From 'The Lenton Listener' Issue 26
September - October 1983
Lenton Lodge - The Inside Story
The most imposing building in Lenton is about to change hands, but before it does the Lenton Listener was privileged to be taken on a guided tour. We can now disclose the inside story of what it has been like trying to renovate the Lodge over the last couple of years.
The state of the bathroom before renovation work started
Lenton Lodge is one of the finest gatehouses in Britain. The iron bound gates with their underground mechanical opening system are a unique architectural feature. And yet the building is only grade 2 listed in the Department of Environment catalogue. The present owner has tried to raise the matter with the City Planners, but so far has got nowhere. Perhaps the City Council is a little embarrassed by the building, which in the 1920s became separated from Wollaton Park by speculative suburban housing to its rear and has since been dragged into a rather prosaic setting by the closing of the canal in 1937 and the nearby building of shops and industrial units on Derby Road. The Lodge remained an anachronism, and was allowed to decline. In recent years the rear garden had disappeared under a mass of rubbish, pieces of the elaborately carved parapet became detached and were used in a rockery. Inside, the delicately profiled room recesses were boxed in with cheap wood panelling and the quality Ancaster stone painted over with unsuitable enamel paint. The roof leaked, the windows and casements were broken and in the last years of its official non-occupation the building was used as a thieves' kitchen. Among other rubbish found there, such as drugs and empty meths bottles, were stolen wallets. The building in its dereliction had become an eyesore and a liability to its owners - Nottingham City Corporation.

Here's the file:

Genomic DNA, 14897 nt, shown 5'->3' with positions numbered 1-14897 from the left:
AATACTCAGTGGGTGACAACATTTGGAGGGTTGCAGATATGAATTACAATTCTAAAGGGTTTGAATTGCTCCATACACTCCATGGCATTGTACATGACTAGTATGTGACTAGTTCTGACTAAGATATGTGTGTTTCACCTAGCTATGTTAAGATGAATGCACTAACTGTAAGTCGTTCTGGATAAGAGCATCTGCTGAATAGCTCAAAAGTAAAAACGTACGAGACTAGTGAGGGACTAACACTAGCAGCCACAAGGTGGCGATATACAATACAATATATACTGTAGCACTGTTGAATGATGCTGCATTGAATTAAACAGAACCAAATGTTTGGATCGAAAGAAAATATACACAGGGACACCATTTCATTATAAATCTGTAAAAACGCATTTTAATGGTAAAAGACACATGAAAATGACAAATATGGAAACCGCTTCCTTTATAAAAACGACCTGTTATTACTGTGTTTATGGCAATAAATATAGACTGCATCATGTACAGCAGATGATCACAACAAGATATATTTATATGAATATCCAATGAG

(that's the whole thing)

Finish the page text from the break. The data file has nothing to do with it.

The City Council was unsure how best to deal with the property. There were even suggestions to fill the building with concrete, or simply demolish it. The Council was therefore relieved when in 1981 an interior designer, Mr. Lawrie Williamson, said he was willing to live there and renovate it, using a few rooms in the West wing was his design studios. A ninety nine year lease was drawn up and Mr. Williamson began the gigantic task of giving the building some loving care and attention. He was very angry at the previous neglect which he likens to leaving a fine piece of furniture out in the rain. All his skills as an interior designer who has worked with some of Britain's top architects have gone into making the Lodge into a fine family house.